Many of the local birds have already raised their young and in the next month or so there will be a lot of different birds passing through from the north headed to warmer climates for the winter. Many of our very own residents will be joining them soon. We will certainly miss all them all but I will do my best to keep everyone informed as to what is going on up here in the “North Woods.”
I leave you with a few pictures of some of my favorite insects that you won’t be seeing for quite sometime unless you head south.
I want to personally thank all of you for following my blog and making such kind comments. It’s really empowers me to make my weekly posts knowing that so many people are following and enjoying my content. I know many of you really enjoy the pictures so I always try to find something interesting for you. A bountiful harvest from my garden is the main theme for me this week. This time of the year there are so many great, fresh things to eat, but you always need to beware of the Fall’s cold. Jack Frost is always there waiting, but today my table is filled with his favorites.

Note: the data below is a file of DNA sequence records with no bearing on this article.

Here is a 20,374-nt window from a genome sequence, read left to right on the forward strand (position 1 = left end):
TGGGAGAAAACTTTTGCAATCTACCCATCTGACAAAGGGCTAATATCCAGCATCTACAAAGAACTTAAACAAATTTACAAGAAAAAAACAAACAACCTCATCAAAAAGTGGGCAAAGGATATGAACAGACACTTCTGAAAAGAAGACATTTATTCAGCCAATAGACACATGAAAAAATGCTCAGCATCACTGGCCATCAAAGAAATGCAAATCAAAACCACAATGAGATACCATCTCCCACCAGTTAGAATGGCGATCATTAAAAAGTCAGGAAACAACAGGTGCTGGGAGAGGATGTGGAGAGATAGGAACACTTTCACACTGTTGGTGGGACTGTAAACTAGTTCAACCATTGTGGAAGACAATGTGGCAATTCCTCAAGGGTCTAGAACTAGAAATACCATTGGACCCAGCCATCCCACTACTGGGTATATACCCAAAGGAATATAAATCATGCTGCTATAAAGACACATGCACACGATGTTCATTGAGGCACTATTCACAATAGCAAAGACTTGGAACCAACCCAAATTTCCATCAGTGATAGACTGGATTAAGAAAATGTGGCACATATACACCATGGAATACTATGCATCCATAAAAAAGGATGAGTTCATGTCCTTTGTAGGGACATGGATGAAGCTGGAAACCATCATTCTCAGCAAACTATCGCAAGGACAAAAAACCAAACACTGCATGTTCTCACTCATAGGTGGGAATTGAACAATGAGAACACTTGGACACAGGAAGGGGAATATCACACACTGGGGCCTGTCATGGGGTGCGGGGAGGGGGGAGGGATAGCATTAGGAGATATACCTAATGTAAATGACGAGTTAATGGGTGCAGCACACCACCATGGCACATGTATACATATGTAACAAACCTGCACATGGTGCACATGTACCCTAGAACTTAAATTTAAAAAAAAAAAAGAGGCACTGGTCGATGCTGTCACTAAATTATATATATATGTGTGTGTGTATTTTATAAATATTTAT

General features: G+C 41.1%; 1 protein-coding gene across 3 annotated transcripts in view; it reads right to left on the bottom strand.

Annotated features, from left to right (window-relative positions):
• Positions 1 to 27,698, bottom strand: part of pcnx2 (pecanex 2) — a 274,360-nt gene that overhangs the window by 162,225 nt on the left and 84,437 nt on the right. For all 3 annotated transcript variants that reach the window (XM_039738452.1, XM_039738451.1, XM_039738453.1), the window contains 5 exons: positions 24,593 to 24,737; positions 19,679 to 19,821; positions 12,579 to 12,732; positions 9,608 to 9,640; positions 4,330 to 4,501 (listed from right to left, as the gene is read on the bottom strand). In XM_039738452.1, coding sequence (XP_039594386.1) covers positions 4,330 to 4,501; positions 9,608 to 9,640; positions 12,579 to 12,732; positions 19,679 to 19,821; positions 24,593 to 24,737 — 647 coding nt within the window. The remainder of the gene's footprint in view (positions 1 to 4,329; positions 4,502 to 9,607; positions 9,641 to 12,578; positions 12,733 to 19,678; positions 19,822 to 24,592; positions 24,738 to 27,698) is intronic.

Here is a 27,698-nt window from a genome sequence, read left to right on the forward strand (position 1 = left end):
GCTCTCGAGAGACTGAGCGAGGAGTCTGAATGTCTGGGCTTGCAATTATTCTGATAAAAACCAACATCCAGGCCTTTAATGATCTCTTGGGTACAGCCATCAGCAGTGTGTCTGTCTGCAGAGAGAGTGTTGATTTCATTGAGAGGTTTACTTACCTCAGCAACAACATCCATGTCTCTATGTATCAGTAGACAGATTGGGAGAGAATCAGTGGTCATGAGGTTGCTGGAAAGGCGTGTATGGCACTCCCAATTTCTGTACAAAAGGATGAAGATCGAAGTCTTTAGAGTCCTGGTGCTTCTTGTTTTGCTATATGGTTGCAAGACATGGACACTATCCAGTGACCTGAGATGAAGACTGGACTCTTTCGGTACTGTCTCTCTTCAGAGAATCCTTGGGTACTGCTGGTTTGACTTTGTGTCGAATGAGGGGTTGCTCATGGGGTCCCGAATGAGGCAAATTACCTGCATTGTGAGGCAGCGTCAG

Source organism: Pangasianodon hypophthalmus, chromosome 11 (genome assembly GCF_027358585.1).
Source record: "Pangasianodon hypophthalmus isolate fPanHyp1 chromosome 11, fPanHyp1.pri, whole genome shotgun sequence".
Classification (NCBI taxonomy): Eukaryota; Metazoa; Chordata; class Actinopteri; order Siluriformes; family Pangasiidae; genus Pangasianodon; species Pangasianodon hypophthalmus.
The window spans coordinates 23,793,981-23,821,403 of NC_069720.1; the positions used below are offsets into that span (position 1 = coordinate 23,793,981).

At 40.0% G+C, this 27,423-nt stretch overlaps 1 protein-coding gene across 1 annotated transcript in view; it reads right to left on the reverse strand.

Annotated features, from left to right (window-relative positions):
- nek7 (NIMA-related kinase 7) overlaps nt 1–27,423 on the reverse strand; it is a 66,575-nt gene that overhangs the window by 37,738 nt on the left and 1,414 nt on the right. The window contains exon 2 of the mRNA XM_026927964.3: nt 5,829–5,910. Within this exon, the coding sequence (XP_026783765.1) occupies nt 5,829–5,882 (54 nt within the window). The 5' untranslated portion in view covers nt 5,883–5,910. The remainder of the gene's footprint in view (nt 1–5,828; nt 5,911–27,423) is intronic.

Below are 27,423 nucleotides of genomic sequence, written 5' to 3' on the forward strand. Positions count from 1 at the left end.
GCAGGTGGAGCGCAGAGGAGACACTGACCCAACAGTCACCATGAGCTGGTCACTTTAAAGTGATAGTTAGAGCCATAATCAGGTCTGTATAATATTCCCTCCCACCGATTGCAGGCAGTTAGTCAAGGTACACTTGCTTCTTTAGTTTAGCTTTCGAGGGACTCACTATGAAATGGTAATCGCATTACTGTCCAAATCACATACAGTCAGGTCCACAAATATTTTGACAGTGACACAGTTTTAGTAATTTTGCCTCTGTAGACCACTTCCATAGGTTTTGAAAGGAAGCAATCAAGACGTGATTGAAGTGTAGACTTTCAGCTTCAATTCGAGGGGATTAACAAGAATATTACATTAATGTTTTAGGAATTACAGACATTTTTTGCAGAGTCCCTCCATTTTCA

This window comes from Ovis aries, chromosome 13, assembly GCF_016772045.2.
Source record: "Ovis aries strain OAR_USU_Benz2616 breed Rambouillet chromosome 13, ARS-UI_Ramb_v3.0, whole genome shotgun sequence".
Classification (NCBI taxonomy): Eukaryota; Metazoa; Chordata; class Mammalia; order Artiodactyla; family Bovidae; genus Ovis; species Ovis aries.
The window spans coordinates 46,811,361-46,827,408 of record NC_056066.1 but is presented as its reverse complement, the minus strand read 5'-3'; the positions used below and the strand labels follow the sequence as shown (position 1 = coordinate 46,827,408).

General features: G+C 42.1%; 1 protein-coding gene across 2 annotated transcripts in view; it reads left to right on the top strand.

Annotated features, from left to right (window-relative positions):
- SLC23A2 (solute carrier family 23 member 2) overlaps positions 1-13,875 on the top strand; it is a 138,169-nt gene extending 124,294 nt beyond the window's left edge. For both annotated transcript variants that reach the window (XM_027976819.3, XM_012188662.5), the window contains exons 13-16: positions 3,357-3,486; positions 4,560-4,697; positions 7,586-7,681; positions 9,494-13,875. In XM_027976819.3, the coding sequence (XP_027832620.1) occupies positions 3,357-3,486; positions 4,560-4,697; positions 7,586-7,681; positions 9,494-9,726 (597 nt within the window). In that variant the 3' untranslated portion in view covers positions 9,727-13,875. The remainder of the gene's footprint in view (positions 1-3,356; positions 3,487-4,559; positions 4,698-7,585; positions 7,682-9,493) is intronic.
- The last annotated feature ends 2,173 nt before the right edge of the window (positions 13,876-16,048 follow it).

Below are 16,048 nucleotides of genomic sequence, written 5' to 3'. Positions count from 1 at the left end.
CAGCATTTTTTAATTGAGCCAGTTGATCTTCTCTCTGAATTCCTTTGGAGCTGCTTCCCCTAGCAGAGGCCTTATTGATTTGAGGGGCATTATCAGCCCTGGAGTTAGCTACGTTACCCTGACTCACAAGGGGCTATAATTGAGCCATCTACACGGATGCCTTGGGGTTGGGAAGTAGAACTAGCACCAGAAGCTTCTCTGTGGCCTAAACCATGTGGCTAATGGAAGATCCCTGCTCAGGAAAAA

Sorry Jack these fruits and veggies are mine!
This week we made our best efforts to have the course and facilities in great shape for the holiday weekend. Staff and tons of volunteers worked like busy bees to get everything ready for the Arts and Crafts Show this weekend at the Community Center on Highway A. The weather looks great so get out and enjoy this great community event!
Food and Crafts await you!
I will leave you with a great picture of the golf course today. I hope it inspires you to get out and enjoy the great weather, crafts and courses.
Blue and green do mix together nicely!
These past two weeks have been a mad dash for the grounds staff trying to get most of our aeration done before Labor Day. After that we lose more than one third of our staff. On Tuesday we punched and cleaned up all the fairways on the front nine. This is a great accomplishment given the size of our staff and the equipment that we have, but ultimately it was made possible by unselfish acts that the entire team made to reach a common goal. No matter what I needed them to do, there was always somebody willing to sacrifice their time to get the job done. Such dedication is incredible to find these days and it’s happening right here in Voyager Village, so when you see any of the grounds staff next week tell them “thanks”.